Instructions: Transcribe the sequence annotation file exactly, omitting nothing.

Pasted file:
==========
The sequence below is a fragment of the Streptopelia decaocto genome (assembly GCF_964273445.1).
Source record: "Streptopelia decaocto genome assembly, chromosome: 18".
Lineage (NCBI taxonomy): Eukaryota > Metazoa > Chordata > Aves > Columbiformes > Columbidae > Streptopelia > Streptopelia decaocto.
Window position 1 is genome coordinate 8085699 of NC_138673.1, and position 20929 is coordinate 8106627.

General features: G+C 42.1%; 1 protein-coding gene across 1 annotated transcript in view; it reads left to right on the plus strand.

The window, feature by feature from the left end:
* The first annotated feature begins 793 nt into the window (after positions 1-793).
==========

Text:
The sequence below is a fragment of the Streptopelia decaocto genome (assembly GCF_964273445.1).
Source record: "Streptopelia decaocto genome assembly, chromosome: 18".
Lineage (NCBI taxonomy): Eukaryota > Metazoa > Chordata > Aves > Columbiformes > Columbidae > Streptopelia > Streptopelia decaocto.
Window position 1 is genome coordinate 8085699 of NC_138673.1, and position 20929 is coordinate 8106627.

General features: G+C 42.1%; 1 protein-coding gene across 1 annotated transcript in view; it reads left to right on the plus strand.

The window, feature by feature from the left end:
* The first annotated feature begins 793 nt into the window (after positions 1-793).